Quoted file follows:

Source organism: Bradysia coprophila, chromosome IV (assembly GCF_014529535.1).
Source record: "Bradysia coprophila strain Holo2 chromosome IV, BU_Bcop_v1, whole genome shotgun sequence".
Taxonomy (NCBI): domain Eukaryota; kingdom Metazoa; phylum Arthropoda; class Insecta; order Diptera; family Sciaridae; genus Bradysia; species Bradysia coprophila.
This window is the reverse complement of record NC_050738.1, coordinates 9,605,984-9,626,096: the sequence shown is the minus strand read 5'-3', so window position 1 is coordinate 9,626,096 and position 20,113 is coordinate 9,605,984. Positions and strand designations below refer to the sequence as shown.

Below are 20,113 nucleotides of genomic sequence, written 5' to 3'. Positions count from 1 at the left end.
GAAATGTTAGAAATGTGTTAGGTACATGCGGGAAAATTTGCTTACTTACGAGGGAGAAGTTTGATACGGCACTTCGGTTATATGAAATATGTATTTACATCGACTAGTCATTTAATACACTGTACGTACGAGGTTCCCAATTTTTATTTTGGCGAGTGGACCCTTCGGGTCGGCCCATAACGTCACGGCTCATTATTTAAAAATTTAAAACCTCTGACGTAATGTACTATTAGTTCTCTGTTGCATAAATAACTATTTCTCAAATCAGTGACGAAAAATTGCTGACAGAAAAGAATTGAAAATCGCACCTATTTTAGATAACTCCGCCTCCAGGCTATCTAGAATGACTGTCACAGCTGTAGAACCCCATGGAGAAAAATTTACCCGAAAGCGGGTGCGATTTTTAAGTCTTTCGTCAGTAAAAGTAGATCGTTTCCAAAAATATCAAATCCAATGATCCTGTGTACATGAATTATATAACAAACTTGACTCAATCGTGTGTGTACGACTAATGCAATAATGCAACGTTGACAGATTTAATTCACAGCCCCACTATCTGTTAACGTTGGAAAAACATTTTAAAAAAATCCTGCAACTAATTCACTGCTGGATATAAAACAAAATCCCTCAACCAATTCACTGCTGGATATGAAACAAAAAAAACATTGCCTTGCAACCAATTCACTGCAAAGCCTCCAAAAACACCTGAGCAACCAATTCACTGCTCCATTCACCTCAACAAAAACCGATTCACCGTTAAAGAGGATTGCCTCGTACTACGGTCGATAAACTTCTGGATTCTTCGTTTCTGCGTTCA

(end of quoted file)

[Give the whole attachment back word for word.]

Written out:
Source organism: Bradysia coprophila, chromosome IV (assembly GCF_014529535.1).
Source record: "Bradysia coprophila strain Holo2 chromosome IV, BU_Bcop_v1, whole genome shotgun sequence".
Taxonomy (NCBI): domain Eukaryota; kingdom Metazoa; phylum Arthropoda; class Insecta; order Diptera; family Sciaridae; genus Bradysia; species Bradysia coprophila.
This window is the reverse complement of record NC_050738.1, coordinates 9,605,984-9,626,096: the sequence shown is the minus strand read 5'-3', so window position 1 is coordinate 9,626,096 and position 20,113 is coordinate 9,605,984. Positions and strand designations below refer to the sequence as shown.

Below are 20,113 nucleotides of genomic sequence, written 5' to 3'. Positions count from 1 at the left end.
GAAATGTTAGAAATGTGTTAGGTACATGCGGGAAAATTTGCTTACTTACGAGGGAGAAGTTTGATACGGCACTTCGGTTATATGAAATATGTATTTACATCGACTAGTCATTTAATACACTGTACGTACGAGGTTCCCAATTTTTATTTTGGCGAGTGGACCCTTCGGGTCGGCCCATAACGTCACGGCTCATTATTTAAAAATTTAAAACCTCTGACGTAATGTACTATTAGTTCTCTGTTGCATAAATAACTATTTCTCAAATCAGTGACGAAAAATTGCTGACAGAAAAGAATTGAAAATCGCACCTATTTTAGATAACTCCGCCTCCAGGCTATCTAGAATGACTGTCACAGCTGTAGAACCCCATGGAGAAAAATTTACCCGAAAGCGGGTGCGATTTTTAAGTCTTTCGTCAGTAAAAGTAGATCGTTTCCAAAAATATCAAATCCAATGATCCTGTGTACATGAATTATATAACAAACTTGACTCAATCGTGTGTGTACGACTAATGCAATAATGCAACGTTGACAGATTTAATTCACAGCCCCACTATCTGTTAACGTTGGAAAAACATTTTAAAAAAATCCTGCAACTAATTCACTGCTGGATATAAAACAAAATCCCTCAACCAATTCACTGCTGGATATGAAACAAAAAAAACATTGCCTTGCAACCAATTCACTGCAAAGCCTCCAAAAACACCTGAGCAACCAATTCACTGCTCCATTCACCTCAACAAAAACCGATTCACCGTTAAAGAGGATTGCCTCGTACTACGGTCGATAAACTTCTGGATTCTTCGTTTCTGCGTTCA